Sunday, March 12, 2017

Color Your World with Writing Slices #SOL17 Day 12

“Did you ever want to be a writer?” “No,” she said, and she would have told him. “I only wanted to be a reader.” Ann Patchett, Commonwealth.
After seeing the Libra Bray meme featuring slices of oranges posted on today's TWT blog call for Day 12, my mouth tingled and I thought about slices, a variety of delectable slices of writing that feed my soul when I'm tired, exhaustion born from Saturday's marathon of writing and editing. 

Having a slice of time stolen by a return to Daylight Saving Time, I decided I'd simply slice slices and feature them this Sunday. 

When I write, I see lemons. 
Sometimes when others read my writing, they taste lemonade.

I have a list of "50 Blog Post Ideas" for when the cacophony of thoughts 
clanging in my head, begging for a slice, go silent and abandon me for neglecting them.

A blog post, by its very nature, embodies green. It's an idea quickly penned, 
often the first thought that enters my mind as I open this platform, 
as when I hurry to dress after hitting snooze three times too often.

How often do I eat a pomegranate? Rarely. Yet when I do, I wonder why 
I don't more often. For me, writing is like that. I
 don't write often enough and wonder why when 
I write something that works.

When I dig into an idea, inspired by markings notched in my mind, 
occasionally a splatter of genius gobsmacks me and the words work magic.

I'll never understand how one idea can take on many hues. 
Words do it, too.

Kiwi writing is my specialty. 
Thoughts full of fuzz await peeling. 

I'm hunched over ideas, picking them from the black keys touching my fingers. 
These ideas remind me of the migrant workers I knew in Arizona.
Their hands bent toward the fruit in a permanent arc, the pain of which
refuses to ease its hold. I feel that way when pecking at these keys I ask to yield the fruit of words.

If you plan words, they might yield Honey Crisp apples. 
Ask Johnny Appleseed.

Some ideas can't be sweetened with fluff. 

I prefer tomatoes to ketchup the way 
I prefer the classics to popular romance. 

Sometimes all the right words gather in a line, 
and I can't resist sampling every one.
The way words connect to form a whole 
reminds me of the ways slices form a community of writers. 

*This month I've struggled with what often feels like the "duty" of writing. I have not felt contentment or satisfaction from my participation in the #SOL Story Challenge. I've thought daily about quitting and have had to push myself to remember that writing is in no small way a solitary, self-indulgent enterprise. I don't know if anyone will read this post, but I do know writing it was for me cathartic after a day of obligatory writing born from professional responsibility. That alone makes this a fruitful slicing moment. 
March marks the month-long Slice of Life Story Challenge.Thank you to the Two Writing Teachers team 
for sponsoring this month's challenge and for promoting the writing life.


8 comments:

  1. Someone read it! I enjoyed your illustrated foodie journey through slicing. It is interesting how different images incubate different ideas.

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  2. Your thoughts and images are refreshing, your words encouraging and true. It's a slice of the writer's life, indeed! Carry on!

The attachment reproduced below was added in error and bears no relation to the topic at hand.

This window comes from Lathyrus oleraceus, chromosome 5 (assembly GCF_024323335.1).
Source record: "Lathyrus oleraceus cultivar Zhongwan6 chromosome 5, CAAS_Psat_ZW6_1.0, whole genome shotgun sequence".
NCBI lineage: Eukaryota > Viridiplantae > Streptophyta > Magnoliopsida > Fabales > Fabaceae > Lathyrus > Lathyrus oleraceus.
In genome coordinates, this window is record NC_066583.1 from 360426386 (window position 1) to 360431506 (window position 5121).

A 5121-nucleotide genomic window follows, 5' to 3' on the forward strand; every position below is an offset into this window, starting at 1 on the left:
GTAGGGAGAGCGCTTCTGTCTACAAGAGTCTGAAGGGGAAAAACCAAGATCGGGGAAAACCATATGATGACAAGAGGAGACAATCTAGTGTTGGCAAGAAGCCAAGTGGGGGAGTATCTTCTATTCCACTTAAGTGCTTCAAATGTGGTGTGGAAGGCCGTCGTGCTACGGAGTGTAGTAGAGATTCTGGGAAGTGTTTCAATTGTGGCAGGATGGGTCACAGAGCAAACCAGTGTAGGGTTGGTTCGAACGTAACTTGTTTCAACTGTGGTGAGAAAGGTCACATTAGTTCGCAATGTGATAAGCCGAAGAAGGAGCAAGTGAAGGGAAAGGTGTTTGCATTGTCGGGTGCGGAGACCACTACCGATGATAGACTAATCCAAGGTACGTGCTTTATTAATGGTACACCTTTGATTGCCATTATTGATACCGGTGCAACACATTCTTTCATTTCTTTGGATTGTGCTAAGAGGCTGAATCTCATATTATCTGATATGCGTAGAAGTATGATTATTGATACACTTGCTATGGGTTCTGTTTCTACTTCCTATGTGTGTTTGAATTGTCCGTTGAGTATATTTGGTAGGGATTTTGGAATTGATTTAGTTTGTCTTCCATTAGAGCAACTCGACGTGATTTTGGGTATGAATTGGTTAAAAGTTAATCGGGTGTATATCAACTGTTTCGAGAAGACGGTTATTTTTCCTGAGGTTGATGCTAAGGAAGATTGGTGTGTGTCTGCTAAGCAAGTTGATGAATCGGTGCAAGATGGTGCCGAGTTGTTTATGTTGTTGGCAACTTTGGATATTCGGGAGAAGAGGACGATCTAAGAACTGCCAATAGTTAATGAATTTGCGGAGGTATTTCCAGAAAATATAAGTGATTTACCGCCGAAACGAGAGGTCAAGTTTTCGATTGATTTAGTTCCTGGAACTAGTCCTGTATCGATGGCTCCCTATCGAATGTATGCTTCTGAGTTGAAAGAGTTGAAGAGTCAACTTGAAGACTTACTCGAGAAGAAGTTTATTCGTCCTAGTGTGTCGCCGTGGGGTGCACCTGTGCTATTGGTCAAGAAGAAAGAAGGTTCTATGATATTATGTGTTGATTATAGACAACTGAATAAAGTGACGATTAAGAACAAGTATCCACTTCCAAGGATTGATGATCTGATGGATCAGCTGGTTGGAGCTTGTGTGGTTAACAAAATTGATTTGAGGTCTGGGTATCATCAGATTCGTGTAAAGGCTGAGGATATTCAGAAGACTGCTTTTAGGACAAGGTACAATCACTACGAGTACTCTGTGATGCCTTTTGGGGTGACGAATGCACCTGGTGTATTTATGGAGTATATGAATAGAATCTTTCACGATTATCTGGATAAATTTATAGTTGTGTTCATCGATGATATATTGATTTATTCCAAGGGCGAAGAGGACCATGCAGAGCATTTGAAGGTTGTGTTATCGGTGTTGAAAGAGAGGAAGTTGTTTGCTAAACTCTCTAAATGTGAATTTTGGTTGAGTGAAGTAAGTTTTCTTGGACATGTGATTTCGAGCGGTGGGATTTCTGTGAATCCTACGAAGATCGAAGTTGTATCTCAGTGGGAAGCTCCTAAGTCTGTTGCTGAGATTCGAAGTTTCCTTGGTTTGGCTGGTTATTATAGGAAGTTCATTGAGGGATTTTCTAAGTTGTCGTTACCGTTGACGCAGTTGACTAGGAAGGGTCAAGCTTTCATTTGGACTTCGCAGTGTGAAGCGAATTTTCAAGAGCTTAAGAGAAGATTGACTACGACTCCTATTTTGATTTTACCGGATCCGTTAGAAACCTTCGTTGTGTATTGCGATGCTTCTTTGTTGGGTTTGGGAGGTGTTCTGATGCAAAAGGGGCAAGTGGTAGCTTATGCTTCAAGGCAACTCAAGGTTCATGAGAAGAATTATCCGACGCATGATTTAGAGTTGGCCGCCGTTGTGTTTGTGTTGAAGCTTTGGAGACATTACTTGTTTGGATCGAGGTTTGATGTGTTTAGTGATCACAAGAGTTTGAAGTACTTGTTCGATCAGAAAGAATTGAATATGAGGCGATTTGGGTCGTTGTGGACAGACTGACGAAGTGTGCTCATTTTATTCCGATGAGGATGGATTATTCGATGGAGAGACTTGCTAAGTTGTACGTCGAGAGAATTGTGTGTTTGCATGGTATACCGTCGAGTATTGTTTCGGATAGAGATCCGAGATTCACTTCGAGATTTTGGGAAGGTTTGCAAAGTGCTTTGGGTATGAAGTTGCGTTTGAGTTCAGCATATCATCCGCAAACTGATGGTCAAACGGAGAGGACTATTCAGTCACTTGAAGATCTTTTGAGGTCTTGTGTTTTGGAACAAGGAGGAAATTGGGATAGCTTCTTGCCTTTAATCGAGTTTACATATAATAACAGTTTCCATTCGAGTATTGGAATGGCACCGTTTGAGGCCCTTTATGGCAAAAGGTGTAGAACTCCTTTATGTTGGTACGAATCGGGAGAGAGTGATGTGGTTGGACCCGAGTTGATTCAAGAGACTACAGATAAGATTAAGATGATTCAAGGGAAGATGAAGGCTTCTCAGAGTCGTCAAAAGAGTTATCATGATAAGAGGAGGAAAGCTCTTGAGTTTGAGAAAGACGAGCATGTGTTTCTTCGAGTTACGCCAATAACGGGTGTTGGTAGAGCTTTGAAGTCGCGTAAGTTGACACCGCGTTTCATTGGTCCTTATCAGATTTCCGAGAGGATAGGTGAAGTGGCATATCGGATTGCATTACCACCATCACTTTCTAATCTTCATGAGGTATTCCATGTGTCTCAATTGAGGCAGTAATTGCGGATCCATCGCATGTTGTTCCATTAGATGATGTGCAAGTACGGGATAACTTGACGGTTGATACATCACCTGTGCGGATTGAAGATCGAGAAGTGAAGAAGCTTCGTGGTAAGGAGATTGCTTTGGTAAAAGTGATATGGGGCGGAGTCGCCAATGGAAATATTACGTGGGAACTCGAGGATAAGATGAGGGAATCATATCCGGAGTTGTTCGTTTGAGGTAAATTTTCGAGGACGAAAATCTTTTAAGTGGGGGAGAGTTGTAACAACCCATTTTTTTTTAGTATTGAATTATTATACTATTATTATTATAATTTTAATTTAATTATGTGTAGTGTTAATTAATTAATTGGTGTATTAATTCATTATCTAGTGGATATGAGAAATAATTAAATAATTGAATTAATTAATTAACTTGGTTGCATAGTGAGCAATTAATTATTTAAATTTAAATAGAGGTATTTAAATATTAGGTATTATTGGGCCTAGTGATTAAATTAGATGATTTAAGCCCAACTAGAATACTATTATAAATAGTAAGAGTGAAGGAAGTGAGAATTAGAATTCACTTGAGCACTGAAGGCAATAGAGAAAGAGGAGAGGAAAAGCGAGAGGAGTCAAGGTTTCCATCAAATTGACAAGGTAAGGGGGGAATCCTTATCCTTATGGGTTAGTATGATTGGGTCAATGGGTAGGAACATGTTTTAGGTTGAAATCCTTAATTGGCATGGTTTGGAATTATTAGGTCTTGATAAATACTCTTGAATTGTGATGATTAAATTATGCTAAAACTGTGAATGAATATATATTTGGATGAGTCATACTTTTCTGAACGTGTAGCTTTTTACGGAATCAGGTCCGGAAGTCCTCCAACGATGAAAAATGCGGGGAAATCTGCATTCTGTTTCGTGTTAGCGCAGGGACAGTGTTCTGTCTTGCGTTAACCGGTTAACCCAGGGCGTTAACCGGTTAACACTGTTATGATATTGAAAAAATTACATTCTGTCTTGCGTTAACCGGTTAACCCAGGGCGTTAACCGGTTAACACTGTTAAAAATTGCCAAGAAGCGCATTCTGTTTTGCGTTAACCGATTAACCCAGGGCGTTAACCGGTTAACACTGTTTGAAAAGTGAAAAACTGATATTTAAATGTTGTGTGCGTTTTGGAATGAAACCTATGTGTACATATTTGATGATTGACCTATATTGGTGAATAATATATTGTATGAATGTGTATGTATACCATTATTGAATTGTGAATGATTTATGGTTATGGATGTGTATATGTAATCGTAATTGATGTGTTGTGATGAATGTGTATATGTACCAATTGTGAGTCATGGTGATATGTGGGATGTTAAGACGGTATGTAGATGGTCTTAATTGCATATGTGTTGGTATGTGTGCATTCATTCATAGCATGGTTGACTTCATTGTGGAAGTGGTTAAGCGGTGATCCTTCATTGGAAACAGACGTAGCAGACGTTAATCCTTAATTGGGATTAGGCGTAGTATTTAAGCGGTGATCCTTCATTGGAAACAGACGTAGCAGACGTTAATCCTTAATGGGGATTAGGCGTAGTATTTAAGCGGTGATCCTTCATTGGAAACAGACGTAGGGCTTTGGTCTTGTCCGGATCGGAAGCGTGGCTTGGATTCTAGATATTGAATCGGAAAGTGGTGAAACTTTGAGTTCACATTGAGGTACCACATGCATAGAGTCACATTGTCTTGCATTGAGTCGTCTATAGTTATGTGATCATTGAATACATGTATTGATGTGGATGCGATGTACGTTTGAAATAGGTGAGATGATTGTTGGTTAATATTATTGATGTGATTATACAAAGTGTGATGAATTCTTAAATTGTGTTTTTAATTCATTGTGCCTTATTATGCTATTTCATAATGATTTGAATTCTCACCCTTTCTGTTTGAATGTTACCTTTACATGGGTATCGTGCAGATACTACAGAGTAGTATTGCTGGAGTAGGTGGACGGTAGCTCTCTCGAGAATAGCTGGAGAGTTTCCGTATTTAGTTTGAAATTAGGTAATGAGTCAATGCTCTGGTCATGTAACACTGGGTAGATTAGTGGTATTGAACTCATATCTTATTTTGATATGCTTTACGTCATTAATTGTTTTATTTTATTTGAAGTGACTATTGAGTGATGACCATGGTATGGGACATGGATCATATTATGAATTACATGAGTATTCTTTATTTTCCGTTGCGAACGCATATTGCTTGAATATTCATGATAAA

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  3. What a delicious post! I thoroughly enjoyed it. I particularly enjoyed how you matched an image with a thought.
    Please keep slicing - I'll be coming back for more.
    http//:wordsmithing2017.wordpress.com

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  4. I like how this all folds together. The images are delicious too. I enjoy reading what you write.

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  5. What a treat for the senses! I loved the visual appeal of all those slices, imagining the sweet or sour taste of them all, the way they must smell so fresh, and feel so juicy. Lovely! And the way you connected them all to writing? Brilliant! I really enjoyed this slice. Don't stop writing! I, too, have gotten discourage a time or two this month, but I'm determined to keep going!

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  6. Wow! I loved this. Such a sweet take on slices. I am surprised by your words that you have "not felt contentment or satisfaction from my participation in the #SOL Story Challenge" - your writing is always such a shot in the arm for me! I appreciate your perspective, love reading your take on things. So, know that your writing is like your lemons - for me it is lemonade!

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    1. I don't know if you'll see this response, Maureen, but I was disillusioned by the directive to scroll through posts rather than comment two down, one up to meet the three comments daily. There are some blogs, like yours, I always try to visit, but I've also commented on some I've never visited every day. I have no right to expect reciprocation; however, sometimes I see what I call "drive-by" posts. These are slices that remind me of kids who hand in a paper to get a grade but did little to earn it, and these are adults. I've decided I won't participate while on my trip but will wait until after to share my experiences. I don't want to feel as though I have to post. I do try to write something I'd be willing to read if I were passing by this blog. Now, I need to read and comment; I'm headed your way!

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  7. I read and I enjoyed. The discipline of commitment is necessary if writing skills are to develop, even when the writing will be for one's own self-indulgence. And so, as I tell myself, Write on; stay with this community of writers!

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